Statistical machine-learning techniques have been used in security applications for over 20 years, starting with spam filtering, fraud engines and intrusion detection. In the process we have become familiar with attacks from poisoning to polymorphism, and issues from redlining to snake oil. The neural network revolution has recently brought many people into ML research who are unfamiliar with this history, so it should surprise nobody that many new products are insecure. In this talk I will describe some recent research projects where we examine whether we should try to make machine-vision systems robust against adversarial samples, or fragile enough to detect them when they appear; whether adversarial samples have constructive uses; how we can do service-denial attacks on neural-network models; on the need to sanity-check outputs; and on the need to sanitise inputs. We need to shift the emphasis from the design of "secure" ML classifiers, to the design of secure systems that use ML classifiers as components.
Ross Anderson is Professor of Security Engineering at Cambridge University. He is one of the founders of a vigorously-growing new academic discipline, the economics of information security. Ross was also a seminal contributor to the idea of peer-to-peer systems and an inventor of the AES finalist encryption algorithm “Serpent”. He also has well-known publications on many other technical security topics including hardware tamper-resistance, emission security, copy-right marking, and the robustness of application programming interfaces (APIs). He is a Fellow of the Royal Society, the Royal Academy of Engineering, the IET and the IMA. He also wrote the standard textbook “Security Engineering-a Guide to Building Dependable Distributed Systems”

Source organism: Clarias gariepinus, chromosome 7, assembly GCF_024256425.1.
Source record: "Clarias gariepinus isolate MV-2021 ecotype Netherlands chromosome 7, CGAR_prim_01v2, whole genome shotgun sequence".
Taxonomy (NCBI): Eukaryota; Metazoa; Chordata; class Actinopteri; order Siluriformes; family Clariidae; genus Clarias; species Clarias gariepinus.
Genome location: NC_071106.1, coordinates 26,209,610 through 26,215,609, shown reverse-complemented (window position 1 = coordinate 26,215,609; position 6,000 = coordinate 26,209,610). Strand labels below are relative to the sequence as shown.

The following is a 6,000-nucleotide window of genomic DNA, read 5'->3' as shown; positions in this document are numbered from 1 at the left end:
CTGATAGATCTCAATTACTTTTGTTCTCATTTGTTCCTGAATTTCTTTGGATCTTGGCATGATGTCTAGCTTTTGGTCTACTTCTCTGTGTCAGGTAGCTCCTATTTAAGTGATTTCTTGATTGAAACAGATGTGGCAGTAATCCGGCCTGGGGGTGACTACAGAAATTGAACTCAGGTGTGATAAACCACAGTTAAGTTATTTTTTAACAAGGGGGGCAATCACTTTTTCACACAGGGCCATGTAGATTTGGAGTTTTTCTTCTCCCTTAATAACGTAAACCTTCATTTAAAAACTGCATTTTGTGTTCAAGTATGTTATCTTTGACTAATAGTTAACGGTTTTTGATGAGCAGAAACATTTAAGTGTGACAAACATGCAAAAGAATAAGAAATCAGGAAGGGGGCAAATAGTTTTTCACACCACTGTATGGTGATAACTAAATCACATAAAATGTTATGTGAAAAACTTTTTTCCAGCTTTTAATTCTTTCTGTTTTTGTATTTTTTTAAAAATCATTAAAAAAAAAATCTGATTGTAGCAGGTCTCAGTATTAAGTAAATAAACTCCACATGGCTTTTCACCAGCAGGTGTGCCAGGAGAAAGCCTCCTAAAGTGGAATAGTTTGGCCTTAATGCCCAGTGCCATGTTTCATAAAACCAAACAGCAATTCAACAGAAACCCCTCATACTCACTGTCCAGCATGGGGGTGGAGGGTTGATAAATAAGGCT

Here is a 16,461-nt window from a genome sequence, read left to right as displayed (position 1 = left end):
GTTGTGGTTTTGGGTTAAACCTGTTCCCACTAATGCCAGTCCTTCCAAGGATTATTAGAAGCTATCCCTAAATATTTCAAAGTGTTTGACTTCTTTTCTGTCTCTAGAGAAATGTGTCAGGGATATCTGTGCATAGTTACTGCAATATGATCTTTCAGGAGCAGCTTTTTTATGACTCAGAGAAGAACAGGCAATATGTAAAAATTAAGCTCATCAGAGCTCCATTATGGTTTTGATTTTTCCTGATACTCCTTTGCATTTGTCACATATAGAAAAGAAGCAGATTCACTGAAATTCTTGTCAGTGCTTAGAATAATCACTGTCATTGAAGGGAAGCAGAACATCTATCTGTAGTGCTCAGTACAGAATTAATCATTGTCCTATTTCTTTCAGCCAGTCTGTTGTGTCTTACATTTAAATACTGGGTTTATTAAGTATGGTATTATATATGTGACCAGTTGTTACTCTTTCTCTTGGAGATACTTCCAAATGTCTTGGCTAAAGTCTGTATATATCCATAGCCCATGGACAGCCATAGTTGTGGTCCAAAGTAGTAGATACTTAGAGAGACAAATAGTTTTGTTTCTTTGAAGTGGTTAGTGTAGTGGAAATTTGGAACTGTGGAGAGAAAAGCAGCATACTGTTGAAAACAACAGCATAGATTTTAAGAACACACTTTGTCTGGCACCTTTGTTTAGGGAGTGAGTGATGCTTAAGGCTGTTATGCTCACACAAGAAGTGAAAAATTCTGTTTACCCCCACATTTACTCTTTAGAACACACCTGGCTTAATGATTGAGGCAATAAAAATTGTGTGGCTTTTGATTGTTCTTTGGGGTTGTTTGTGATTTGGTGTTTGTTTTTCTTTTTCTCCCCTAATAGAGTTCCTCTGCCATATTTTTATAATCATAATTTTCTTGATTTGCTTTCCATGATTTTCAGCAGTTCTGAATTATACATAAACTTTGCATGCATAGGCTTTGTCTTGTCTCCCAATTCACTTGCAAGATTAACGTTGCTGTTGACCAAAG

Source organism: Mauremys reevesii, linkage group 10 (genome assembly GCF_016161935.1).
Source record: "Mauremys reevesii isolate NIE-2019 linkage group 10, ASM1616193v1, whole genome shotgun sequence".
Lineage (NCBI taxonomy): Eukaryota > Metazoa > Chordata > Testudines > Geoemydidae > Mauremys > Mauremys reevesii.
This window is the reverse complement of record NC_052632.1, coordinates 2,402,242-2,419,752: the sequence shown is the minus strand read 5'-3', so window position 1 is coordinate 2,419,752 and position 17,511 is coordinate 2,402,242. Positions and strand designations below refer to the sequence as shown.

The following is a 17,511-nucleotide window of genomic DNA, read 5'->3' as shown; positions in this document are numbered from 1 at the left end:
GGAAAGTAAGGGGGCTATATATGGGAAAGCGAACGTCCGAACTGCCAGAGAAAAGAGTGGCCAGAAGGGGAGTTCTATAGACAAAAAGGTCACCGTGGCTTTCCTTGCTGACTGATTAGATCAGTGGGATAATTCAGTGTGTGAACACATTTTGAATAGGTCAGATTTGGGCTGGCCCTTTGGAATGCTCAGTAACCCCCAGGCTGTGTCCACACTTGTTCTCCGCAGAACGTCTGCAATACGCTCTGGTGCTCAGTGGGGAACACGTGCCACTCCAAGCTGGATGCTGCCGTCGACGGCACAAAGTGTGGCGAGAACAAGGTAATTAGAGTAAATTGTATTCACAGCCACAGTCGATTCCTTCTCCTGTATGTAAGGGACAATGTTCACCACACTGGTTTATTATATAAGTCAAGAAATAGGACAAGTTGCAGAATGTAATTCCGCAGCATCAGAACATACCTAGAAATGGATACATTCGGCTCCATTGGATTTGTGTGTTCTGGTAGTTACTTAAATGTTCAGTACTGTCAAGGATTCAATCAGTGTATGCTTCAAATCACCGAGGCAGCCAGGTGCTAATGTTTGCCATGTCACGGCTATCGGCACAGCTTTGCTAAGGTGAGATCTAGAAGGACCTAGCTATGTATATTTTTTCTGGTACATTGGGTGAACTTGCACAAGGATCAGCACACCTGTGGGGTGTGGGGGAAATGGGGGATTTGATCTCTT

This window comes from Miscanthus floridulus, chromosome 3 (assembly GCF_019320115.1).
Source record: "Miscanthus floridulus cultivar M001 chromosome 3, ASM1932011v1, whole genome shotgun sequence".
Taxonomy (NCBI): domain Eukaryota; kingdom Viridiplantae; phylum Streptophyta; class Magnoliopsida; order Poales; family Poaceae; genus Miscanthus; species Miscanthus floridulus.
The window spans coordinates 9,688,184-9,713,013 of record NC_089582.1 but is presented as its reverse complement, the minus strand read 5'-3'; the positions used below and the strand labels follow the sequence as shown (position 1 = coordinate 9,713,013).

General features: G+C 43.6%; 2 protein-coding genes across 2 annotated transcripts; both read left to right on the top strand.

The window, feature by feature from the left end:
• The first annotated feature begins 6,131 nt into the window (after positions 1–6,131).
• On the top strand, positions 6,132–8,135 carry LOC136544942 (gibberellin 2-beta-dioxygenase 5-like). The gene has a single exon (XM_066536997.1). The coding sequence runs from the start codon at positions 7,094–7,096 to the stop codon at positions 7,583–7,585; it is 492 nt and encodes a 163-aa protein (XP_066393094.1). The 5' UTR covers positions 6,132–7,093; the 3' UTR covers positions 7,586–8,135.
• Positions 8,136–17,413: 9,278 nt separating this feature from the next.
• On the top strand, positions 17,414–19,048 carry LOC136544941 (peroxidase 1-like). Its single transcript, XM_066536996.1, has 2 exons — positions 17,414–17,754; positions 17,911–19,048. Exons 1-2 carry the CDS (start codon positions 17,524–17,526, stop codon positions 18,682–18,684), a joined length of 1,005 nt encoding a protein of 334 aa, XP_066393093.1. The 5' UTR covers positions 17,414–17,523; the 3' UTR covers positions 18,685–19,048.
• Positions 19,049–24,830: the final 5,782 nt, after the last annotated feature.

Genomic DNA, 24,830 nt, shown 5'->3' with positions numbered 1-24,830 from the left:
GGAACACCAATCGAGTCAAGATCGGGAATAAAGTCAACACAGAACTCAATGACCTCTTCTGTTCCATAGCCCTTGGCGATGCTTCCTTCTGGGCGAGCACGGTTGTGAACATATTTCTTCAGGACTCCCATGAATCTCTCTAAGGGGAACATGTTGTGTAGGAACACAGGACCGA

Backdoor attacks insert hidden associations or triggers to the deep learning models to override correct inference such as classification and make the system perform maliciously according to the attacker-chosen target while behaving normally in the absence of the trigger. As a new and rapidly evolving realistic attack, it could result in dire consequences, especially considering that the backdoor attack surfaces are broad. This talk first provides a brief overview of backdoor attacks, and then present countermeasures towards building trustworthy deep neural networks.
Dr Surya Nepal is a Senior Principal Research Scientist at CSIRO Data61. He currently leads the distributed systems security group comprising 30+ research staff and 50+ postgraduate students. His main research focus is on the development and implementation of technologies in the area of cybersecurity and privacy, and AI and Cybersecurity. He has more than 250 peer-reviewed publications to his credit. He is a member of the editorial boards of IEEE Transactions on Service Computing, ACM Transactions on Internet Technology, IEEE Transactions on Dependable and Secure Computing, and Frontiers of Big Data- Security Privacy, and Trust. He is currently a deputy research director of Cybersecurity Cooperative Research Centre (CRC), a national initiative in Australia.